I’d pretty much finished my hack on Saturday, but I made a couple of finishing touches on Sunday morning and put some slides together for my demo. I always do slides for the introduction followed by a live demo, even though I only have 2 minutes to fit it all in!
Hacking stopped at 12(ish), we had lunch then it was time for the presentations. It was clear that people let their creativity run wild!
Remember Twitch Plays Pokémon? Well, Marcus made “Nexmo Plays Pokémon”. People could dial in and press numbers on their phone’s keypad to play through Pokémon Yellow – only everyone was sending their button presses to the same game!
A little bit of hardware hacking too:
Oh look, here’s my hack!
Shout out to Callum who introduced me to the Bongo Cat meme. One of his 3 hacks was a chatbot that gave you a random Bongo Cat video on demand:
There were about 20 projects being presented, and it took about 2 hours to get through all of them! Most of that time was spent fiddling with settings to make the projector work in between each presentation.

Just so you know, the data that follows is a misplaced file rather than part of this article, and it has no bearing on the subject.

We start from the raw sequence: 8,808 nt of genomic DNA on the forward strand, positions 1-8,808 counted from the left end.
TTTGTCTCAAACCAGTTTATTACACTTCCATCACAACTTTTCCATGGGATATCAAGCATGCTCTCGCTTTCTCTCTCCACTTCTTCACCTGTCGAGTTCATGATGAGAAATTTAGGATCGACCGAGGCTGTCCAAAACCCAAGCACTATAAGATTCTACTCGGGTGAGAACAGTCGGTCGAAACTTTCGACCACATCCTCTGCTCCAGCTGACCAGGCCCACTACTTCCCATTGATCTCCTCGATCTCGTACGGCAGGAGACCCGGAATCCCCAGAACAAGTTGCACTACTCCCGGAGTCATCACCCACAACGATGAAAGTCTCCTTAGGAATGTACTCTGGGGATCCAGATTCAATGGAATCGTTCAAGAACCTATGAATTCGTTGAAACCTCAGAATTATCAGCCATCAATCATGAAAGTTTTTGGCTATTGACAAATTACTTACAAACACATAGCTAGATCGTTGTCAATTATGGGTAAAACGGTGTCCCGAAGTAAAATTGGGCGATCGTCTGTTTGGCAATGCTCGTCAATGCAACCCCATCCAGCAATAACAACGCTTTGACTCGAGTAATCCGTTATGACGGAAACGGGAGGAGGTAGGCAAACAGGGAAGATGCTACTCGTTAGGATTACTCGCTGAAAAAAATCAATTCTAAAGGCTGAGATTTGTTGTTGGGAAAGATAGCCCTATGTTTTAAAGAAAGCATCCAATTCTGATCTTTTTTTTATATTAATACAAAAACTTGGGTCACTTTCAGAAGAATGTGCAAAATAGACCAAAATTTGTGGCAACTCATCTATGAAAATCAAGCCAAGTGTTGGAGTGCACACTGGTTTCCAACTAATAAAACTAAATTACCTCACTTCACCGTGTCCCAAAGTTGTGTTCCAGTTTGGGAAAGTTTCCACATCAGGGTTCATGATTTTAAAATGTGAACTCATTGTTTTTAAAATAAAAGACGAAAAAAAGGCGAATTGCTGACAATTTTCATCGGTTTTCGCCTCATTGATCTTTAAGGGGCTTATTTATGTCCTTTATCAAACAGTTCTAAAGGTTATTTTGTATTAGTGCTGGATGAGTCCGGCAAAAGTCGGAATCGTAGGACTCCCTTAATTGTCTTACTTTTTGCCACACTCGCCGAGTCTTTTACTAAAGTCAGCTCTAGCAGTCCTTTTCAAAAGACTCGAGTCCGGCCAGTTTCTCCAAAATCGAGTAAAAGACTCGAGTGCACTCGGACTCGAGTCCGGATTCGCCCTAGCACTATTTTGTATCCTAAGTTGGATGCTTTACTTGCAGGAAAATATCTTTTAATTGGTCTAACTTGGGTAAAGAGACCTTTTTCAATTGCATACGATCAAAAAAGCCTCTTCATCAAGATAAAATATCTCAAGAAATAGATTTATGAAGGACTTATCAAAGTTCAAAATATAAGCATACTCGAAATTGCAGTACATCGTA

There was a quick break while the sponsors decided who would win the prizes, then at around half 3 they were announced.
…and I won 2 of them! 😲
I got a Nintendo SNES from Typeform and a subscription to Packt for trolling Mike (the organiser): both of which I wasn’t expecting! Now I’ll be able to balance playing games from the early 90s with learning new skills with unlimited technology books.
Ella also won the Packt subscription. Her hack was simple but effective, and her presentation had the whole room in hysterics! You really had to be there.
We were out by 4:15 which gave me plenty of time to get my 5:30 train back to London and my comfy bed.
I’m publishing this post 3 days after the hackathon. I’ve nearly caught up on sleep.
Here’s to the most fun and inclusive tech event of the year: long may it continue!